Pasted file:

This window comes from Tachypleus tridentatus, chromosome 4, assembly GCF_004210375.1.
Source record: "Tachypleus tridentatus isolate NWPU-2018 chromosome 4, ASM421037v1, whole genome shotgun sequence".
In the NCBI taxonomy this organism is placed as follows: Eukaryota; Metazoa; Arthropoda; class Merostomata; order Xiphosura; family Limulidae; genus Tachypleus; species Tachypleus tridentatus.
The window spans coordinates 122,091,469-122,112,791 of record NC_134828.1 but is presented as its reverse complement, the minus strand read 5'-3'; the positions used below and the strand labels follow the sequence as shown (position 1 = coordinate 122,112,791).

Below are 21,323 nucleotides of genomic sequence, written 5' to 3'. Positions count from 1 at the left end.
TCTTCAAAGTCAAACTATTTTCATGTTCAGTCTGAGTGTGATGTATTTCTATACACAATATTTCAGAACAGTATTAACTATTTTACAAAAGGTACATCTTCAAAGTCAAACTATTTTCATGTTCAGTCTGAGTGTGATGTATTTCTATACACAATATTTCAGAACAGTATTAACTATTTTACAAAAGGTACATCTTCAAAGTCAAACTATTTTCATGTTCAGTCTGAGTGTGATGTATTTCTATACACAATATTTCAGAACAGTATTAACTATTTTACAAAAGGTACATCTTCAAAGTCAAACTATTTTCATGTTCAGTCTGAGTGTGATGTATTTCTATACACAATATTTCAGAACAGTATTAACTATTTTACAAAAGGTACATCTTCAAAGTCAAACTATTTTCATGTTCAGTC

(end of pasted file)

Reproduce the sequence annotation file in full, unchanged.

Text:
This window comes from Tachypleus tridentatus, chromosome 4, assembly GCF_004210375.1.
Source record: "Tachypleus tridentatus isolate NWPU-2018 chromosome 4, ASM421037v1, whole genome shotgun sequence".
In the NCBI taxonomy this organism is placed as follows: Eukaryota; Metazoa; Arthropoda; class Merostomata; order Xiphosura; family Limulidae; genus Tachypleus; species Tachypleus tridentatus.
The window spans coordinates 122,091,469-122,112,791 of record NC_134828.1 but is presented as its reverse complement, the minus strand read 5'-3'; the positions used below and the strand labels follow the sequence as shown (position 1 = coordinate 122,112,791).

Below are 21,323 nucleotides of genomic sequence, written 5' to 3'. Positions count from 1 at the left end.
TCTTCAAAGTCAAACTATTTTCATGTTCAGTCTGAGTGTGATGTATTTCTATACACAATATTTCAGAACAGTATTAACTATTTTACAAAAGGTACATCTTCAAAGTCAAACTATTTTCATGTTCAGTCTGAGTGTGATGTATTTCTATACACAATATTTCAGAACAGTATTAACTATTTTACAAAAGGTACATCTTCAAAGTCAAACTATTTTCATGTTCAGTCTGAGTGTGATGTATTTCTATACACAATATTTCAGAACAGTATTAACTATTTTACAAAAGGTACATCTTCAAAGTCAAACTATTTTCATGTTCAGTCTGAGTGTGATGTATTTCTATACACAATATTTCAGAACAGTATTAACTATTTTACAAAAGGTACATCTTCAAAGTCAAACTATTTTCATGTTCAGTC